Mapp Hearing – held to determine if evidence was obtained via an illegal search and seizure, and should therefore be suppressed

     This page is continued from >>>> Court Proceedings >>>> Criminal Proceedings >>>> Phases of a Criminal Court Proceedings >>>> Hearing >>>> Hearings pertaining to Suppressing Evidence and the Fourth Amendment:


Mapp hearing:

1. Criminal procedure. A hearing held to determine whether evidence implicating the accused was obtained as a result of an illegal search and seizure, and should therefore be suppressed. Mapp v. Ohio, 367 U.S. 642, 81 S.Ct. 1684 (1961).

Mapp v. Ohio:

A 1961 decision of the Supreme Court (367 U.S. 643) holding that evidence seized by the police in violation of the Fourth Amendment ban on unreasonable searches and seizures is inadmissible in a criminal prosecution in state court, under the exclusionary rule, which applies in the states by virtue of the Fourth Amendment. [2]

     Excerpt from Essential Supreme Court Decisions; Summaries of Leading Cases in u.S. Constitutional Law” by John R. Vile:

     “The Fourth Amendment does not specify what shall happen in cases where the government conducts illegal searches and seizures, but the Supreme Court has developed the exclusionary rule largely in an attempt to deter illegal police conduct in such cases.  Originally applied only to the national government in Weeks v. United States (1914), the Court extended this rule to the states in Mapp v. Ohio (1961).  Largeley becasue this rule often results in the loss of probative evidence, since then the Court has carved out a number of exceptions, as wehn governmental officials act in reasonable good faith, United States v. Leon (1984), or when courts believe that information obtained in a search would otherwise have been the result of ‘inevitable discovery,’ Nix v. Williams (1984). [3]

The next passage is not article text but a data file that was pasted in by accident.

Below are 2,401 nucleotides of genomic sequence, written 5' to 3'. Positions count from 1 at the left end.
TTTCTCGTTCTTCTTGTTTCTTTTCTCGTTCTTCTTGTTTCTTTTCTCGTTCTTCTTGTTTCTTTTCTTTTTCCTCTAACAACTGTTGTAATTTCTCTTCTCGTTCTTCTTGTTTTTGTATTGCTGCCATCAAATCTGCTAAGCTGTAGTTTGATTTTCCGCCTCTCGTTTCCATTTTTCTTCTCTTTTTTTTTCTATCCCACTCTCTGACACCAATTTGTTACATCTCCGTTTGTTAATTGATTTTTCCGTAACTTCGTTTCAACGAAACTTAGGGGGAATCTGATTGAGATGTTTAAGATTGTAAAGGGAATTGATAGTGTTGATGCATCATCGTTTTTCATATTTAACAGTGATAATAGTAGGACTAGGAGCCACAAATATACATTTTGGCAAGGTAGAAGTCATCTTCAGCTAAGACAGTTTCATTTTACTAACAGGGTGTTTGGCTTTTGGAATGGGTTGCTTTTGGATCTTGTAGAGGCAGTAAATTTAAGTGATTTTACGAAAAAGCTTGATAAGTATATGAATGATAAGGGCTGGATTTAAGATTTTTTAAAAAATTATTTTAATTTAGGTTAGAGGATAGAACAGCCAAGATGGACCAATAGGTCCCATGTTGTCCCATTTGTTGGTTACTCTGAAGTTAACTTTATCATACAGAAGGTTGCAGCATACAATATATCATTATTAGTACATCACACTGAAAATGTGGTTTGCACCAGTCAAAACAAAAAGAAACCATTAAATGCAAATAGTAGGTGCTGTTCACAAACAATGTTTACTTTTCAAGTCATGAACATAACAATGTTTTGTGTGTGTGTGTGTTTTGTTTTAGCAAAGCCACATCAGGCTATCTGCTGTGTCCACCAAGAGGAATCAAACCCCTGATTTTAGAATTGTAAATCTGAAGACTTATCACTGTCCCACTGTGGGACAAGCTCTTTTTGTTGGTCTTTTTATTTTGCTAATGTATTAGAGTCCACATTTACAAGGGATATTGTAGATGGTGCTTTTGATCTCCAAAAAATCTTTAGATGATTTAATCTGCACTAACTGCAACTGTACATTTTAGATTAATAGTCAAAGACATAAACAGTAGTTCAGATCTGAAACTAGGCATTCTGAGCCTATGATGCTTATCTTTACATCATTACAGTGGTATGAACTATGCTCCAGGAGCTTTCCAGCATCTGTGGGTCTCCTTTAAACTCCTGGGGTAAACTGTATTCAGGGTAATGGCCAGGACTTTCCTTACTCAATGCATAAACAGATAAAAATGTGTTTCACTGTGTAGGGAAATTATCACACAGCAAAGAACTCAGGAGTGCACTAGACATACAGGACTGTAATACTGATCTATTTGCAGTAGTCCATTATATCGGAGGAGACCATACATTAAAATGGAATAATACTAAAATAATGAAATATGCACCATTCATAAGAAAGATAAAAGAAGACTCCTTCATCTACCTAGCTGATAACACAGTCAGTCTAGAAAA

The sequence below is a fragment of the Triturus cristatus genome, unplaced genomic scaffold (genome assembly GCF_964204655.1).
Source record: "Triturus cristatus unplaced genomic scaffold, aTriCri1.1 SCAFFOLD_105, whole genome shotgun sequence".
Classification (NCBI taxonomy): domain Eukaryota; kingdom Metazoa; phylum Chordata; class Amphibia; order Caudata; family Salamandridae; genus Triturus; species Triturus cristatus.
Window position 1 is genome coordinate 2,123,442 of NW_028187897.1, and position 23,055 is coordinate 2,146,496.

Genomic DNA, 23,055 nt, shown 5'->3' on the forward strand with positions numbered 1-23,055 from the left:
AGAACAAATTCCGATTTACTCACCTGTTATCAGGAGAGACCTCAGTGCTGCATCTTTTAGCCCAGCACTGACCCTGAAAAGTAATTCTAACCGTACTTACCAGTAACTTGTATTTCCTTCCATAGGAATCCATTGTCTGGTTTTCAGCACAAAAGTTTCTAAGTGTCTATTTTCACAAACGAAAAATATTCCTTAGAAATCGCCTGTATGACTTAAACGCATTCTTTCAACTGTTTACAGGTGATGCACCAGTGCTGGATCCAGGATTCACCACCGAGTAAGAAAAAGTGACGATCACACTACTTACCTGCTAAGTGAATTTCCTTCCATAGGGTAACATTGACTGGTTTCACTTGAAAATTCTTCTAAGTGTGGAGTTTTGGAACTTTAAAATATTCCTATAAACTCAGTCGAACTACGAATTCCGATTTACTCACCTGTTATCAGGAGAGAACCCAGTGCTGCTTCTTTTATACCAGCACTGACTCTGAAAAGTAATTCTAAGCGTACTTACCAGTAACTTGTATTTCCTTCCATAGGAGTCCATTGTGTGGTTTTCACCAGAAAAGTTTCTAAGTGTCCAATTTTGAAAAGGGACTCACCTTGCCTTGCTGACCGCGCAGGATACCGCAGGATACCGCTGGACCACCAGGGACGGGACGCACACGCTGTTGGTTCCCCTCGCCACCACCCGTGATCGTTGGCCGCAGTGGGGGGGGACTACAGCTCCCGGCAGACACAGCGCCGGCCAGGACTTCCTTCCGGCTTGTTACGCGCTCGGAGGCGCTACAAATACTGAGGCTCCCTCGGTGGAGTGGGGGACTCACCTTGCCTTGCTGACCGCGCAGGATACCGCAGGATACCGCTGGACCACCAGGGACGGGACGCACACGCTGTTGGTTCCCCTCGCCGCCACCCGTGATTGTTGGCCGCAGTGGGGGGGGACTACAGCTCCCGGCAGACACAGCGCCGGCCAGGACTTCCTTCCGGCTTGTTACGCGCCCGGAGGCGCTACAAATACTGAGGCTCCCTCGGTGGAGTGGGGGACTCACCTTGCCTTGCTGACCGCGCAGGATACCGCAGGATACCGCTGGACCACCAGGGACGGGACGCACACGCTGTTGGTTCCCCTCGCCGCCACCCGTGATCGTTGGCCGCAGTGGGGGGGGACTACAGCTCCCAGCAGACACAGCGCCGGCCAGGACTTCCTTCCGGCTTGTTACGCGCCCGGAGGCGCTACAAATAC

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[1]: Black’s Law Dictionary Deluxe Tenth Edition by Henry Campbell Black & Editor in Chief Bryan A. Garner. ISBN: 978-0-314-62130-6

[2]: Ballantine’s Law Dictionary with Pronunciations
Third Edition
 by James A. Ballantine (James Arthur 1871-1949).  Edited by William S. Anderson.  © 1969 by THE LAWYER’S CO-OPERATIVE PUBLISHING COMPANY.  Library of Congress Catalog Card No. 68-30931

[3]:  Ballantine’s Law Dictionary Legal Assistant Edition
by Jack Ballantine 
(James Arthur 1871-1949).  Doctored by Jack G. Handler, J.D. © 1994 Delmar by Thomson Learning.  ISBN 0-8273-4874-6.

[4]: “Essential Supreme Court Decisions; Summaries of Leading Cases in u.S. Constitutional Law” by John R. Vile, p. 334


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